The Great Grand Erie Road Trip

Director Brenda Blancher smiles from the driver's seat




















“I think I’m more nervous than the students,” says Kelly Ashby, Grade 2 French Immersion teacher at Caledonia Centennial Public School, in her perfectly arranged classroom.

Is she nervous because Director of Education Brenda Blancher is standing in front of her desk on the first day of school?

She shouldn’t be worried; Blancher is on the Great Grand Erie Road Trip, and starting the day in Caledonia is a bit of a homecoming. She was Superintendent for Haldimand Country in 2011 when the French Immersion program was first introduced. Caledonia Centennial Public School was one of three elementary schools outside of Brantford to first offer French Immersion.

“We held parent information sessions to gauge interest at the time, and it’s safe to say it’s been a very popular program since,” says Blancher. “It was a small cohort of students that first year, and they start Grade 7 today.”

The growth of the French Immersion program mirrors the growth at Caledonia Centennial more generally; the school was under construction this summer, adding new portables to accommodate an increase in enrolment, and exterior updates to the façade of the 1967 building.

Outside in the school yard, Principal David Gervais is hard to miss. He and several members of the staff are donning brightly coloured vests as they greet students and families. New paths are in place from the parking lot and as students begin to arrive, the brightly coloured vests assist them as they locate their teachers to start the first day of the 2018-19 year.

With a final busload of students arriving, everyone is ready to have a bonne journée.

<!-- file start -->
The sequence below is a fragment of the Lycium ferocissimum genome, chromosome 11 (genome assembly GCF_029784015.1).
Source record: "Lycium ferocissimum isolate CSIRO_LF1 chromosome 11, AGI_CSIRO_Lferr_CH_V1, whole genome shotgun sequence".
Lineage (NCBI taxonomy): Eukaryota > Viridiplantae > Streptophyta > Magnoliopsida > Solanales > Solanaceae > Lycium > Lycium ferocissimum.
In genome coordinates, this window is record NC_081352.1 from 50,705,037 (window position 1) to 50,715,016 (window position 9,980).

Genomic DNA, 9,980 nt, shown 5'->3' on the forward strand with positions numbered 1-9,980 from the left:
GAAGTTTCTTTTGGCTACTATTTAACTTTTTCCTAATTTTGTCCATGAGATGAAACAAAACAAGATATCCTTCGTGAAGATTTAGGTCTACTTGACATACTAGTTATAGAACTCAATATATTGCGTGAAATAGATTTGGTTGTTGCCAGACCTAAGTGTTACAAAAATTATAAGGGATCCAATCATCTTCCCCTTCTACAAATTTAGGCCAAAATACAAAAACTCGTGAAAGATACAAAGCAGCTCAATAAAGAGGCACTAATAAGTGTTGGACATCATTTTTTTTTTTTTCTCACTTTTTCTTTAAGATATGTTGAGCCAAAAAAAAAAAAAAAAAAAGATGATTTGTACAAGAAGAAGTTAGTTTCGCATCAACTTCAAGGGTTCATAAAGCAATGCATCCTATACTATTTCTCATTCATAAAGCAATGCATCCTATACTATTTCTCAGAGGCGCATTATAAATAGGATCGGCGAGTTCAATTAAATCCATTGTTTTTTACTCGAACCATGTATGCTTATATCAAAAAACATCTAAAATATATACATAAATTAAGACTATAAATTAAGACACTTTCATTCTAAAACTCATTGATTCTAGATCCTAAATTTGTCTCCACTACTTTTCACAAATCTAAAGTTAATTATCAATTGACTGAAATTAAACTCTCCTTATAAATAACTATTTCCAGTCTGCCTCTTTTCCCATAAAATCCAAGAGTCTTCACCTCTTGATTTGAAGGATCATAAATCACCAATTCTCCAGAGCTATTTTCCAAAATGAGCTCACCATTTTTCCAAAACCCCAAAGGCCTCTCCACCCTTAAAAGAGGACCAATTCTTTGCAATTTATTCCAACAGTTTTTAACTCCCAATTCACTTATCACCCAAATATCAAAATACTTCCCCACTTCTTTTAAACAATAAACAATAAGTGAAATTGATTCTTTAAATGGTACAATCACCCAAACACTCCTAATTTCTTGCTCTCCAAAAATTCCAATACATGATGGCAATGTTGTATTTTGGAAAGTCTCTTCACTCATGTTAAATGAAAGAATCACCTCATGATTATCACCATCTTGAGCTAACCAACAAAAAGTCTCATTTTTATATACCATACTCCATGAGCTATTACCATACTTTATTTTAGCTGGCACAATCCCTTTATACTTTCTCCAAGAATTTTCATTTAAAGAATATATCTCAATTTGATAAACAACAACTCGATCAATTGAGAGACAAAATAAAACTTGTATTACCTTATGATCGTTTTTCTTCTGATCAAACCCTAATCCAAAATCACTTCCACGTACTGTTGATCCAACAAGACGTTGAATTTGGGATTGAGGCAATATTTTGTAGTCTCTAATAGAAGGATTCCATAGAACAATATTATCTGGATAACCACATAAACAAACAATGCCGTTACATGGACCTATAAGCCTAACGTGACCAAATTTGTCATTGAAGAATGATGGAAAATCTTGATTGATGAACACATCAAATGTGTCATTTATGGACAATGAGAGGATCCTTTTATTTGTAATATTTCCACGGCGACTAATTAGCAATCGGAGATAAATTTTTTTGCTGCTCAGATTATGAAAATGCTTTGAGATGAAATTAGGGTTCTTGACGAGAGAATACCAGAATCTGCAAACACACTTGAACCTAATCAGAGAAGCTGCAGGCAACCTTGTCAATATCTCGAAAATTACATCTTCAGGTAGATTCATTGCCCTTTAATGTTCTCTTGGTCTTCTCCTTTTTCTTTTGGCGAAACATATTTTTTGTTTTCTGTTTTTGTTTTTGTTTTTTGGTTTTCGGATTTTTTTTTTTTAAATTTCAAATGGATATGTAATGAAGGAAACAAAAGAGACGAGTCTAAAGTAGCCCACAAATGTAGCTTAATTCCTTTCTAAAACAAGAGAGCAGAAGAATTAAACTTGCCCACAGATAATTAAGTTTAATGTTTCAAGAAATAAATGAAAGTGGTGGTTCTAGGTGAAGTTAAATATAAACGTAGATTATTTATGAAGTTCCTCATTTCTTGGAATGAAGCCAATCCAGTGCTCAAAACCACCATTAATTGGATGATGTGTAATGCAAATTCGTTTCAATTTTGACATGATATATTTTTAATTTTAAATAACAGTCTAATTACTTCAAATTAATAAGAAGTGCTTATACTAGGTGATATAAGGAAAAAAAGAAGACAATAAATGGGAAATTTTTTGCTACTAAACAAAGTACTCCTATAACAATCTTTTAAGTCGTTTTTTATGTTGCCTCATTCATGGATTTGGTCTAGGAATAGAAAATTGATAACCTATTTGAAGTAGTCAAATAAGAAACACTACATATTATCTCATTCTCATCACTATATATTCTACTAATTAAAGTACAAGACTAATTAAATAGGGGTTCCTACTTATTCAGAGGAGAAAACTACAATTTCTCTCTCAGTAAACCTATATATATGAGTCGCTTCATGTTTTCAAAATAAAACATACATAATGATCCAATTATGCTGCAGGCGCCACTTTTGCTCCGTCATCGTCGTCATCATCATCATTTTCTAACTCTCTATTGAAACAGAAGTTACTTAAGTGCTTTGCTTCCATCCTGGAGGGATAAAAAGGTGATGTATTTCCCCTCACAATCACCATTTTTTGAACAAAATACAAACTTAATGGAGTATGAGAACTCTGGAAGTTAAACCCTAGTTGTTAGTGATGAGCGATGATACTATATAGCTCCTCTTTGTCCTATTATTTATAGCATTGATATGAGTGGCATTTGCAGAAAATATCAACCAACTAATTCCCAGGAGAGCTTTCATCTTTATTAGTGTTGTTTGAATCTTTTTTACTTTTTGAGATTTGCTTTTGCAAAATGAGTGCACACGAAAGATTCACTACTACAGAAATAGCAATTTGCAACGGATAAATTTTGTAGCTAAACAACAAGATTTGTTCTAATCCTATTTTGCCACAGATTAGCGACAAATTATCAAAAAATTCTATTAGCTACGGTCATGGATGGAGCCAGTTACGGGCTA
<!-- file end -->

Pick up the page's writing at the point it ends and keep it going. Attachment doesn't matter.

For Director Blancher, it’s time to hit the road.

Across the Grand River, and into Norfolk County, Blancher arrives at Bloomsburg Public School, and thinks she may have found one of the best spots in Grand Erie to relax. She’s ready to keep the secret to herself – who couldn’t use a nap between meetings at the Norfolk School Support Centre? – when Principal Lori Rodgers interrupts.

“Welcome to our new Snoezelen Room,” announces Principal Rodgers of the multi-sensory environment, developed thanks in part to community donations.

Snoezelen Rooms are relaxing spaces that help reduce anxiety, and also stimulate reactions and encourage communication.

“This space will be used a lot by our Autism class students, but is open to any students,” says Rodgers.

The new room is connected to the Special Education classrooms at Bloomsburg Public School, which are well designed, multi-faceted spaces, incorporating areas for group activities as well as quiet spaces.

Director Blancher thinks she could sit in the Snoezelen Room’s bean bag chair all morning, but down the hall, Principal Rodgers is welcoming students to an opening assembly. Kindness is the word of the day at this assembly, setting the tone for the school year. Principal Rodgers points out some changes to the school grounds returning students may have noticed – namely, the removal of two old trees – which will make way for a kindness garden. Stay tuned as the project takes shape this year.

A now well-rested Director Blancher decides to go in search of arts and culture next, so it’s down the road to Teeterville Public School. Walking into the school, she’s greeted by a stunning mosaic depicting the face of a tiger, the school’s mascot.

“This mural was a long time in the works, but I just had to show up and unveil it,” jokes Principal Ian Summers.

Principals have “first days,” too, and this is Summers’ first September at Teeterville.

“This is a great school for a first-time principal because the community is so engaged and supportive,” he says. “I’m looking forward to building those relationships to make this school the best it can possibly be.”